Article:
Mike Hudson’s new book is an extremely useful addition to the growing literature in non-profit management. It belongs on any student or practitioner’s bookshelf and would be a book not read once, but pulled down many times.
This book offers most value as an excellent catalogue and summary of the most prevalent frameworks and concepts used in the non-profit management field. The chapters provide quick reference and comparison on management frameworks or tools on the themes of capacity-building, performance, alliances, funding, leadership and governance. It clarifies many of the terms and concepts that we use today in studying and tackling non-profit management. However, because it is a comprehensive reference to so many tools, it is not useful for leaders looking for one ‘right way’ or depth in understanding how to implement any of the frameworks. The reader instead gets a top-level menu, complete with ingredients list, and needs to go to the original sources/authors for the recipes.
The first and last chapters, covering the history of US non-profits and comparing the sector in the US and UK, are very handy and a useful addition, consistent with the reference theme. Hudson’s central propositions, which became the themes of the chapters, are all appropriate and in good priority. The only thematic area I missed was a treatment of creating accountability mechanisms. Hudson covers accountability as a primary reason for performance measurement but does not provide a set of frameworks for accountability processes related to constituents, clients, members and the community. In most chapters, Hudson presents useful cautions or hazards associated with the misuse of management concepts rather than coming across as an unabashed cheerleader, again providing a useful resource for the thinking manager.
The book’s very usefulness as a guide exposes a technical weakness: it provides a good bibliography to non-profit management literature but one has to use the endnotes in each chapter. Hudson is less thorough in a few places, such as when he mentions Barbara Gray’s Collaborating (p100) but fails to cite the reference anywhere. Rather than choose just a few recommended books to highlight in the appendix, he might have provided a more complete bibliography.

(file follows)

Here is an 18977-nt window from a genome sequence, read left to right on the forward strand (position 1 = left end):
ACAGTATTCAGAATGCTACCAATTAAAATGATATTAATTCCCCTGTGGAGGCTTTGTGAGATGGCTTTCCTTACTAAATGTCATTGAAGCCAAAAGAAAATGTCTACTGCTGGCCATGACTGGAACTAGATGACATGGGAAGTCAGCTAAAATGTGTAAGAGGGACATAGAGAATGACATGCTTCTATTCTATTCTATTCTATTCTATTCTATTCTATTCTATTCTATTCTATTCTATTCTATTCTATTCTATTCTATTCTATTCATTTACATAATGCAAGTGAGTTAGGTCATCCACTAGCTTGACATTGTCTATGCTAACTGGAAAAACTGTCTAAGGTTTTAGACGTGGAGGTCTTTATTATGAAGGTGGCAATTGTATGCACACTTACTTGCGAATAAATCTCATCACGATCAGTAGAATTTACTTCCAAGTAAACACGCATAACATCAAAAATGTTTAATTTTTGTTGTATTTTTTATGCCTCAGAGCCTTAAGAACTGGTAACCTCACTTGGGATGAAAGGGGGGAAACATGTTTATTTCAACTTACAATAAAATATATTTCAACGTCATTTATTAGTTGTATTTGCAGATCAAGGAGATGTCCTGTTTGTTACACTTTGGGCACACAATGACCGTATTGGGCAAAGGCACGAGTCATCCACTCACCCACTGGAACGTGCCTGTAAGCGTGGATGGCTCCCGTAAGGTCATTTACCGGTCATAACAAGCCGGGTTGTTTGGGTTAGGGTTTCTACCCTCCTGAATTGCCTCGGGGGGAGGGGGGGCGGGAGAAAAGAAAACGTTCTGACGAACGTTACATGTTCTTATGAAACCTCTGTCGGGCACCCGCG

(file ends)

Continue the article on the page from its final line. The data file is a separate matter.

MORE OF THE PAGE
Hudson does occasionally get carried away and makes assertions without providing evidence, such as on p134: ‘There is undoubtedly a trend for funders to become more engaged with the organizations they support.’ Hudson’s reference to issues and even pending legislation, such as in his section on faith-based organizations, mean that parts of the book will end up dating rather quickly.
These few problems do not take away from the underlying reference value of the book. I recommend it to my colleagues who teach non-profit management, their students and non-profit leaders.
Christine W Letts is Rita E Hauser Lecturer in the Practice of Philanthropy and Nonprofit Leadership at Harvard University’s Hauser Center for Nonprofit Organizations. She can be contacted at christine_letts@Harvard.Edu
Managing at the Leading Edge
Mike Hudson Directory of Social Change £16.95